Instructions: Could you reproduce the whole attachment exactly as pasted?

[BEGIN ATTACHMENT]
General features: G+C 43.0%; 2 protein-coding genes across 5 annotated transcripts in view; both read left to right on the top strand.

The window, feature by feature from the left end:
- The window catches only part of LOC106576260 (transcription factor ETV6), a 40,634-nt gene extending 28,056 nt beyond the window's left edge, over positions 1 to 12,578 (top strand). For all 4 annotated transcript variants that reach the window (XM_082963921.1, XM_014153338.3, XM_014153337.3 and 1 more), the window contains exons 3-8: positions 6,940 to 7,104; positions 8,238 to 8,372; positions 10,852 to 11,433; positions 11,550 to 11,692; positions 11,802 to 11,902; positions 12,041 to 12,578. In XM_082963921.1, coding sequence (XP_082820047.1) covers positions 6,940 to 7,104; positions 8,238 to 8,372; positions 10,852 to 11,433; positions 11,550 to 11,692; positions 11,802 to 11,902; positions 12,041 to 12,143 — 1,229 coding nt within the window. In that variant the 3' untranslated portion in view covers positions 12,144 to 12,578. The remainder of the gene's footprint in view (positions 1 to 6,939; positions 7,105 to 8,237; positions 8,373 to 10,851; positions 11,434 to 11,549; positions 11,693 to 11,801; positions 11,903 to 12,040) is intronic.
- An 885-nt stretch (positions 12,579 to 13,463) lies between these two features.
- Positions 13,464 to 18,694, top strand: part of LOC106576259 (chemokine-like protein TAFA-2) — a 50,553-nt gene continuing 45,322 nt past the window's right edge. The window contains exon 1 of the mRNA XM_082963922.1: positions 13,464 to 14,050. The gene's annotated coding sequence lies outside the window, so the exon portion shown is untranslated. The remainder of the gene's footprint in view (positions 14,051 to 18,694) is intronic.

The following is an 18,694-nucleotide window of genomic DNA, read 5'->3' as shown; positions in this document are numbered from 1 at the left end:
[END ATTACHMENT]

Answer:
General features: G+C 43.0%; 2 protein-coding genes across 5 annotated transcripts in view; both read left to right on the top strand.

The window, feature by feature from the left end:
- The window catches only part of LOC106576260 (transcription factor ETV6), a 40,634-nt gene extending 28,056 nt beyond the window's left edge, over positions 1 to 12,578 (top strand). For all 4 annotated transcript variants that reach the window (XM_082963921.1, XM_014153338.3, XM_014153337.3 and 1 more), the window contains exons 3-8: positions 6,940 to 7,104; positions 8,238 to 8,372; positions 10,852 to 11,433; positions 11,550 to 11,692; positions 11,802 to 11,902; positions 12,041 to 12,578. In XM_082963921.1, coding sequence (XP_082820047.1) covers positions 6,940 to 7,104; positions 8,238 to 8,372; positions 10,852 to 11,433; positions 11,550 to 11,692; positions 11,802 to 11,902; positions 12,041 to 12,143 — 1,229 coding nt within the window. In that variant the 3' untranslated portion in view covers positions 12,144 to 12,578. The remainder of the gene's footprint in view (positions 1 to 6,939; positions 7,105 to 8,237; positions 8,373 to 10,851; positions 11,434 to 11,549; positions 11,693 to 11,801; positions 11,903 to 12,040) is intronic.
- An 885-nt stretch (positions 12,579 to 13,463) lies between these two features.
- Positions 13,464 to 18,694, top strand: part of LOC106576259 (chemokine-like protein TAFA-2) — a 50,553-nt gene continuing 45,322 nt past the window's right edge. The window contains exon 1 of the mRNA XM_082963922.1: positions 13,464 to 14,050. The gene's annotated coding sequence lies outside the window, so the exon portion shown is untranslated. The remainder of the gene's footprint in view (positions 14,051 to 18,694) is intronic.

The following is an 18,694-nucleotide window of genomic DNA, read 5'->3' as shown; positions in this document are numbered from 1 at the left end: